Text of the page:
Asian online stores have a significant competitive advantage at the expense of product safety
Online stores outside the EU gain an unfair and significant competitive edge compared to Finnish stores. One of the main differences arises from product safety legislation. To strengthen fair competition as well as consumer safety, product safety legislation should also be applied to consumer sales outside of the EU.
Online stores outside of the EU gain an unfair and significant competitive edge compared to Finnish stores as a result of lower postage, looser taxation and customs treatment as well as the lack of consumer protection and producer responsibility. In addition, they are passengers in terms of product safety legislation.
“Currently, Chinese online stores commonly sell to Finnish consumers products that do not meet the product safety requirements laid down by the EU,” says the Finnish Commerce Federation’s Chief Policy Adviser Janne Koivisto.
In accordance with the General Product Safety Directive, producers established in the EU, are not allowed to place on the market products that are not safe. Consumer safety legislation requires consumer goods not to pose a serious risk to the health and property of consumers. The liabilities of manufacturer, importer and distributor in terms of ensuring conformity are laid down in legislation.
“Product safety and product conformity are monitored by authorities. In Finland, actors such as the Customs and Finnish Safety and Chemicals Agency (Tukes) are practically powerless in terms of online trade conducted outside of the EU. Legislation intended for the era of brick-and-mortar stores does not recognize in cross-border e-commerce the responsible party on which requirements or coercive measures could be imposed by authorities as there is typically no manufacturer, importer or distributor based in the EU,” says Koivisto.
The Finnish Commerce Federation insists that EU regulation of product safety is applied to consumer trade conducted outside of the EU and that market surveillance should be strengthened.
The cost advantage of Asian e-commerce is considerable
If marketing platforms, such as Wish, Aliexpress or Amazon who bring cheap Chinese goods to Europe would be responsible for the goods they supply and were required to adhere to the same safety and quality standards laid down by the EU as other operators, the difference in costs compared to Finnish stores, for example, would diminish.
We asked the members of the Finnish Commerce Federation to estimate how much less, in percentage points, the purchase price of a product manufactured in China or elsewhere in Asia would be for the company if the fulfilment of European safety and quality standards, such as those related to materials, manufacturing and consumer safety, was not required and monitored. Furthermore, a company may exercise additional self-monitoring and their own standards that are stricter than those laid down by the EU.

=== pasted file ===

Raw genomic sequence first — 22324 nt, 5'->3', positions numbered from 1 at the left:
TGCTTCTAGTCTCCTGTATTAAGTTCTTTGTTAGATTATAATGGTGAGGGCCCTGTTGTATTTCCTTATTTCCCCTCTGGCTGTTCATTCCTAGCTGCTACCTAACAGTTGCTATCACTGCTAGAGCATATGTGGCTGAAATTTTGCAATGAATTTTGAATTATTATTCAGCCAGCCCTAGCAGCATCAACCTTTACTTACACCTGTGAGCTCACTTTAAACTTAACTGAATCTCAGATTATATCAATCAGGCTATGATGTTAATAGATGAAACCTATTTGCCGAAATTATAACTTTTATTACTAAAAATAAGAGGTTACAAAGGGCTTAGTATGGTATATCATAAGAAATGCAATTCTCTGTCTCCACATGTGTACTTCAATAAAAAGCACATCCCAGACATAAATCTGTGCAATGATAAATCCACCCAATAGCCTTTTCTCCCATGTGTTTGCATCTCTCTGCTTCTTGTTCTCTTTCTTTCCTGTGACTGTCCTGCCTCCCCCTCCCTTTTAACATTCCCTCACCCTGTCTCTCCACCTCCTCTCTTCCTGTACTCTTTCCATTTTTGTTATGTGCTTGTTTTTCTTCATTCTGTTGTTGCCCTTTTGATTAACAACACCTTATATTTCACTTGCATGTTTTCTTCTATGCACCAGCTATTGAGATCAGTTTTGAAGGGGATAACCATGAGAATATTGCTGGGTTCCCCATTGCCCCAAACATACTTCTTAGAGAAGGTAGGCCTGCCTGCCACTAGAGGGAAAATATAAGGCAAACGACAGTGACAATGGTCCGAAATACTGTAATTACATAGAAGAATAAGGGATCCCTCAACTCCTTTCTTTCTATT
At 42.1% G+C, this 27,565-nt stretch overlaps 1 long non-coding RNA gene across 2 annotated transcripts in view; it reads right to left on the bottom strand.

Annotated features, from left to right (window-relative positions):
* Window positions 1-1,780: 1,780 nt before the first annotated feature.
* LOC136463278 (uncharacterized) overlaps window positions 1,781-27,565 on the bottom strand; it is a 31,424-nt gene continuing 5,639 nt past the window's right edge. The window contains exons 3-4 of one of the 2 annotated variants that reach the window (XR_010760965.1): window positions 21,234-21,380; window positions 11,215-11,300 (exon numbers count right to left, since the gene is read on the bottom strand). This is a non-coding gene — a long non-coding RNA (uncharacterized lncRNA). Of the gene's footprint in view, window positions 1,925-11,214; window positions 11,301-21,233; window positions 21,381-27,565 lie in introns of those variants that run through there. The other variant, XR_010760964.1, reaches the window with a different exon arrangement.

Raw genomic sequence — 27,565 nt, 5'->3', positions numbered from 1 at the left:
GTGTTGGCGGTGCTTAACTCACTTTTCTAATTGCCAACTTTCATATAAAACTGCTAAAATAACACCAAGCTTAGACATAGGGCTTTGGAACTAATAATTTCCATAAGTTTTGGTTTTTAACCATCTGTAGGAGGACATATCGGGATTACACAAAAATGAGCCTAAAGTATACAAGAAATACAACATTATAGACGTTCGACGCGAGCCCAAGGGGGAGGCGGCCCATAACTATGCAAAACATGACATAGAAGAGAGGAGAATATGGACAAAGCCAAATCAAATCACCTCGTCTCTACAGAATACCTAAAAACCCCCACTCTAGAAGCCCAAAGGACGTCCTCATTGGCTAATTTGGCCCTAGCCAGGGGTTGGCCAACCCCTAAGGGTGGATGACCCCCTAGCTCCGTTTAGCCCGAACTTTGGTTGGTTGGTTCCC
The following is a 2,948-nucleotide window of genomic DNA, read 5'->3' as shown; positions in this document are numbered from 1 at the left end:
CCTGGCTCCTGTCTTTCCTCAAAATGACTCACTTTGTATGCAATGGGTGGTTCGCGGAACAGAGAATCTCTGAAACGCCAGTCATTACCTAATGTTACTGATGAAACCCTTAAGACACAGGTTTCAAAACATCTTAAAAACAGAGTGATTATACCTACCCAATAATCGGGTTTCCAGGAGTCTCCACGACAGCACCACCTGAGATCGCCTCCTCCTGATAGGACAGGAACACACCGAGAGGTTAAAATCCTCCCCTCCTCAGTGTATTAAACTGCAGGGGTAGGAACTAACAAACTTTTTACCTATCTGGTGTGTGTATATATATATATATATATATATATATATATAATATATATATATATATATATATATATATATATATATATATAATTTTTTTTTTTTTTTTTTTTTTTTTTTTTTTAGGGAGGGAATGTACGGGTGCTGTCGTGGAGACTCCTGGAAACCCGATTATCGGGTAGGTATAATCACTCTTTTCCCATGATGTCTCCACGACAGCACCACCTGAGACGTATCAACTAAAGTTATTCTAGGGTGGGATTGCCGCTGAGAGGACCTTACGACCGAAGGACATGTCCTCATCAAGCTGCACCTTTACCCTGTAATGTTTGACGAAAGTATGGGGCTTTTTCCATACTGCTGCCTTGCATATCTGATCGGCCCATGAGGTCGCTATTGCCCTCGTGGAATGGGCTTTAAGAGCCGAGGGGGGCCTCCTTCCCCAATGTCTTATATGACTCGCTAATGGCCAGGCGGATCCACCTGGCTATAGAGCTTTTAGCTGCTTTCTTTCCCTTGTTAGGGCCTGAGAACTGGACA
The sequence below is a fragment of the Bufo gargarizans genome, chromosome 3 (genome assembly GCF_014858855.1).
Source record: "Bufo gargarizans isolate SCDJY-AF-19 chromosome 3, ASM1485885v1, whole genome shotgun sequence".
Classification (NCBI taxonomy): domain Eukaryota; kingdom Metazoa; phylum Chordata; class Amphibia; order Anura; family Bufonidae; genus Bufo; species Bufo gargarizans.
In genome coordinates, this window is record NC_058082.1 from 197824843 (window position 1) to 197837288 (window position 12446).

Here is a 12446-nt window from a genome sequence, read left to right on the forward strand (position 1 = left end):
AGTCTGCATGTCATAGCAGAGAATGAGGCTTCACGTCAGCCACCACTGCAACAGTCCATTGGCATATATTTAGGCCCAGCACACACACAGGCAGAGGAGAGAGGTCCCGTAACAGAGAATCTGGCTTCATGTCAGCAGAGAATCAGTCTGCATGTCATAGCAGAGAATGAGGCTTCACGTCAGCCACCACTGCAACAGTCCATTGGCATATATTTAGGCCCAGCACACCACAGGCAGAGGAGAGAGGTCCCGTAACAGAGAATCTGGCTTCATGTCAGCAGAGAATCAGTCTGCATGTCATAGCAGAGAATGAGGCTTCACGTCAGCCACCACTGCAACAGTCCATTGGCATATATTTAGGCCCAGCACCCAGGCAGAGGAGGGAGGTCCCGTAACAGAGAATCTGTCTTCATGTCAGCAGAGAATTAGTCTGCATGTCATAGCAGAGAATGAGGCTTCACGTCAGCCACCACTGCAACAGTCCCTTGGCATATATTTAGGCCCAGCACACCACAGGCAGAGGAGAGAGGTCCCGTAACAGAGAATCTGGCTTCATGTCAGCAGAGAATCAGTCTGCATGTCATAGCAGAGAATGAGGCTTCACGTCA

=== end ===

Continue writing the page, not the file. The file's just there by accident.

“Based on the replies, the cost advantage related to product safety alone for Asian online trade is tens of percentage points,” says Jaana Kurjenoja, Chief Economist of the Finnish Commerce Federation.
On top of the purchase price, European companies pay customs duties for consignments where value exceeds EUR 150. Individual shipments to Finnish customers sent by Asian online stores rarely exceed the threshold of EUR 150 set for duty-free consignments.
Finns trust domestic commerce and consumer authorities
Finnish consumers are primarily accustomed to well-functioning commerce, where consumers’ rights are respected as well as to consumer authorities safeguarding the rights of consumers.
According to Consumer Conditions Scoreboard* published by the European Commission, Finns’ trust in domestic commerce and authorities is one of the highest in the EU. According to consumers, Finland ranks second in the effortlessness of resolving possible disputes related to domestic commerce.
“Could habits and trust in trade and authorities acting accordingly bring about excessive trust in foreign distance selling and online trade as well as consumer safety and turn the consumer into a careless online buyer,” Kurjenoja wonders.
Nearly three out of five Finnish consumers make their purchase decision first and foremost based on price. The more active the e-consumer, the more significant the price. The Finnish Commerce Federation is currently working on a survey on the responsibility of digital buyers, which reveals that those who buy frequently online are also more frequently careless in their attitudes towards product safety.
The majority of them also prefer purchasing from European stores rather than Asian stores because of product safety. However, more than a third of those buying frequently online say they do not pay much attention to product safety.
“Perhaps the recent tragicomic turns regarding the quality of Chinese respiratory and other protective equipment alert us to appreciate European product safety as well as our stores who adhere to regulations,” says Kurjenoja.
For more details, please contact:
Janne Koivisto, Chief Specialist, Finnish Commerce Federation, tel. +358 (0)50 321 3639, email@example.com
Jaana Kurjenoja, Chief Economist, Finnish Commerce Federation, tel. +358 (0)40 820 5378, firstname.lastname@example.org
*Consumer Conditions Scoreboard, Consumers at home in the Single Market; European Commission, 2019.